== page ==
Statistical Analysis: For quantification, 5 landmarks were manually defined on the curves (Figure 2): from the pressure difference between LV and Aorta, the maximum and minimum peaks are recorded; from the pressure difference between LV and Atrium, the first positive peak is recorded; from the mitral valve velocity, the E and A wave amplitudes are recorded. Intra-observer variability of these parameters was measured by performing the same analysis twice 10 days apart by the same observer (definition of the ROIs and selection of the landmarks). Additionally, the variability in these measurements between two scans of the same volunteers (test-retest) was assessed. Bland-Altman coefficients of variation, Pearson’s correlation and Student’s t-test p-values were measured statistically using Matlab.


Intra-observer reproducibility: Table 1 reports the variability values for all studied parameters between the two analyses. Results show very good reproducibility for all inflow parameters (mitral valve velocity and pressure between LV and atrium) but unreliable measurements for outflow parameters (pressure between LV and AO).

Test-retest: Table 2 reports the variability values for all studied parameters between the two scans. Poor to fair correlation is reported for all measurements, which are therefore not constant over time. However, there was no significant difference in t-test group-wise comparison between the two time points.

Discussion and Conclusion

Pressure and velocity parameters measured from the inflow (from atrium to LV) seem to be reliably measured using PC-MRI with the described method hence could potentially help in the characterization of filling abnormalities. This was not the case for the outflow parameters despite our best case scenario experiments (healthy controls, one observer) which suggests that outflow might be more turbulent than inflow. Test-retest experiment showed that individual parameters were not constant over time, even for healthy controls, which therefore questions the diagnostic value of PC-MRI pressure measurement. However, group-wise comparison might be useful since group statistics were conserved between the two scans. Comparison of these parameters with diastolic dysfunction patients should answer this open question.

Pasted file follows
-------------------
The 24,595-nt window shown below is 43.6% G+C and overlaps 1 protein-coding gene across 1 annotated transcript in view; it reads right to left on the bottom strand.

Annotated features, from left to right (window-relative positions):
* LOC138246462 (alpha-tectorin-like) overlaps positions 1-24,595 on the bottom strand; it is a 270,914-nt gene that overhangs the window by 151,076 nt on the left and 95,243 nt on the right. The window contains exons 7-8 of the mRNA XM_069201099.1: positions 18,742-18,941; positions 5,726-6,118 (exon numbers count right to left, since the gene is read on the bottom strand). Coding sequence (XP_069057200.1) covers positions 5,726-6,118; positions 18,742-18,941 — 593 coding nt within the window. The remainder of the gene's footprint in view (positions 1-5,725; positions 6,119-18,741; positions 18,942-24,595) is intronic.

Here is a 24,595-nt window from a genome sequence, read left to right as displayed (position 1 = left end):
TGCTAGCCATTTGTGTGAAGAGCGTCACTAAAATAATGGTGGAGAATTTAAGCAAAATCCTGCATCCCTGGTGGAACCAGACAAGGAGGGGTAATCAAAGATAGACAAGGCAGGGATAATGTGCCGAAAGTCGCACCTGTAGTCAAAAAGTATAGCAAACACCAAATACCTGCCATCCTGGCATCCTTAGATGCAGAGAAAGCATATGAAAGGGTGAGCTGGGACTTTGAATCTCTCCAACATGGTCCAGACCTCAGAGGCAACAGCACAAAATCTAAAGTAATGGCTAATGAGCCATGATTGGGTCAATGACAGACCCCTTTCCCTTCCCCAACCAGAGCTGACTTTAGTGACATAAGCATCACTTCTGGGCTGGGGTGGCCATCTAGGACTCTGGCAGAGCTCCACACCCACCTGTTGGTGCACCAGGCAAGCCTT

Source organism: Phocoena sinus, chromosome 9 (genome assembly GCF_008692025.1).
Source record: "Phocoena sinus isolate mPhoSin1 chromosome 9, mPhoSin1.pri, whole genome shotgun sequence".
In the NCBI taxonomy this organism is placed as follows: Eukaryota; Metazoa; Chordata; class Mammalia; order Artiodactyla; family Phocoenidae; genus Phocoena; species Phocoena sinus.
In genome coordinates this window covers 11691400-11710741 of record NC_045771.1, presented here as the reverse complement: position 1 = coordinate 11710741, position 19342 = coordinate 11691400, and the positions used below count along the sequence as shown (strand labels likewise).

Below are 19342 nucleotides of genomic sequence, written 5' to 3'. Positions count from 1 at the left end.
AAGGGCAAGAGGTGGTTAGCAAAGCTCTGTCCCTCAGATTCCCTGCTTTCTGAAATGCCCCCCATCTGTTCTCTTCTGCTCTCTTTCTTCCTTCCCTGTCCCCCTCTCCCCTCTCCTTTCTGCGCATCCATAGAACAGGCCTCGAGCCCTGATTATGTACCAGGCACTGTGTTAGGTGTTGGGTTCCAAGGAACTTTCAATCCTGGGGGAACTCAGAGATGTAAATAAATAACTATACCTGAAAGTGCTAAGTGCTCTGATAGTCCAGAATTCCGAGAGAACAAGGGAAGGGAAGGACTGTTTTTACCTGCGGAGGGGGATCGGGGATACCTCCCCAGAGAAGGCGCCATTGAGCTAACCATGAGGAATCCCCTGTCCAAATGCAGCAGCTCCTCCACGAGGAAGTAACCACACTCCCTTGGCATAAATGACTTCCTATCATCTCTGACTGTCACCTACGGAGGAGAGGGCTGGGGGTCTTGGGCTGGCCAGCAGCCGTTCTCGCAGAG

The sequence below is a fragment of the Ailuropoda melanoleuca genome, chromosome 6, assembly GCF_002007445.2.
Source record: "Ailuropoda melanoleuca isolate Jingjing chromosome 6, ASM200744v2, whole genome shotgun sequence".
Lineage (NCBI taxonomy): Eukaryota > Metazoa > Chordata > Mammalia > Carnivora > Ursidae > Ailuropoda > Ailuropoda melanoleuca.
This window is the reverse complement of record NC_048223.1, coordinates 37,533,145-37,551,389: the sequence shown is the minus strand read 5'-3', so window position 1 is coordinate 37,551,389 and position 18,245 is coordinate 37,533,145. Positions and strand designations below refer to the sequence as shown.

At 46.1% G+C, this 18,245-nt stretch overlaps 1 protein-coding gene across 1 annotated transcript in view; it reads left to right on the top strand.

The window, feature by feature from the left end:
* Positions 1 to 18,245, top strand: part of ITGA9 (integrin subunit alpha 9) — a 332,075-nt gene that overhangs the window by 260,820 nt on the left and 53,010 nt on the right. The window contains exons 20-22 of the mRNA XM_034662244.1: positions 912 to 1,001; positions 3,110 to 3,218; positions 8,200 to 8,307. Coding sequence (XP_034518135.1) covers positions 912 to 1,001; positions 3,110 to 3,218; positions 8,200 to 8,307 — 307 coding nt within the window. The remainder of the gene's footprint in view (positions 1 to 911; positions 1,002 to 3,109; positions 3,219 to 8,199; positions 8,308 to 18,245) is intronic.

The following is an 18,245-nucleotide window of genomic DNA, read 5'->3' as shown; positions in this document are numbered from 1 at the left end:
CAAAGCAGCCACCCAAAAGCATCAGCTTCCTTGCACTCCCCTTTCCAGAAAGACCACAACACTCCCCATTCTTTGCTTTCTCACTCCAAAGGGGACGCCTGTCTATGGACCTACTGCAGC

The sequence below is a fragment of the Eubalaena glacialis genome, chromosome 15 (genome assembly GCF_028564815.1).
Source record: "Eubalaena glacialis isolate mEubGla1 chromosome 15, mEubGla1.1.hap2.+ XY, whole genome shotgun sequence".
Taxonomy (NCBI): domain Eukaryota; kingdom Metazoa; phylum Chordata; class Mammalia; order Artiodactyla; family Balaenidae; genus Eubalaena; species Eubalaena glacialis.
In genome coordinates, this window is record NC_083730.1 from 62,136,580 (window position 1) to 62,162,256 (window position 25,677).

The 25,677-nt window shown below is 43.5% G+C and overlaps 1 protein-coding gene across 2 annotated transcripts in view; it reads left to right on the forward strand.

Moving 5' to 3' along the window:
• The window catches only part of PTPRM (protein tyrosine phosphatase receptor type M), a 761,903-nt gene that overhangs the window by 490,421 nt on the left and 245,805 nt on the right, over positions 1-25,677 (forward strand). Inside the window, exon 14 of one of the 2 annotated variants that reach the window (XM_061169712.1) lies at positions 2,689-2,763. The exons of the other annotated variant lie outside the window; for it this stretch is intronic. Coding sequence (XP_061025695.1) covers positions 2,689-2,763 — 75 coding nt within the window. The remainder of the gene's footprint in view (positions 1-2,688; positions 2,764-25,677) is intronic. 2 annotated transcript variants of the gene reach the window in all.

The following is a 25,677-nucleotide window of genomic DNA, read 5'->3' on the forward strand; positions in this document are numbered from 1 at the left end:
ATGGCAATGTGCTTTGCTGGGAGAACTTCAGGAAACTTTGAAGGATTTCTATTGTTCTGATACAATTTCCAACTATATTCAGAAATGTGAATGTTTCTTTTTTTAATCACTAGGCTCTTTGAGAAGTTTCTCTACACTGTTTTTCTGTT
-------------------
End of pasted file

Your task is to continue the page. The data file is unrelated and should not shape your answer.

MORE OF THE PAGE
No acknowledgement found.


1. Richard B. Thompson* and Elliot R. McVeigh, Fast Measurement of Intracardiac Pressure Differences With 2D Breath-Hold Phase-Contrast MRI, Magnetic Resonance in Medicine 49:1056–1066 (2003).

2. Eriksson, Jonatan, et al. "Spatial heterogeneity of four‚Äźdimensional relative pressure fields in the human left ventricle." Magnetic resonance in medicine 74.6 (2015): 1716-1725.

3. Jain, Snigdha, et al. "MRI assessment of diastolic and systolic intraventricular pressure gradients in heart failure." Current heart failure reports 13.1 (2016): 37-46.


Figure 1: Definition of the regions of interest on the magnitude image at end-diastole (left). These ROIs are reported on the phase contrast images during systole where outflow velocity is visible (middle) and diastole where inflow tract is visible (right). Despite cardiac motion, the ROIs still fall within the desired anatomical regions.

Figure 2: Typical pressure difference curves (top) and mitral valve velocity curve (bottom). Dotted lines represent measurements outside of the cardiac phases in which the hemodynamic laws apply and should therefore be disregarded. Black stars indicate the landmarks that were compared in this study.

Table 1: Intra-observer reproducibility results showing good reproducibility for inflow parameters and the outflow timings but very poor reproducibility for the outflow parameters. Bold values represent significant correlations.

Table 2: Test-retest reproducibility results showing poor to fair correlation for all studied parameters proving that individual measurements are time dependent. However, group-wise Student t-test shows no significant difference between the two time points.

Proc. Intl. Soc. Mag. Reson. Med. 26 (2018)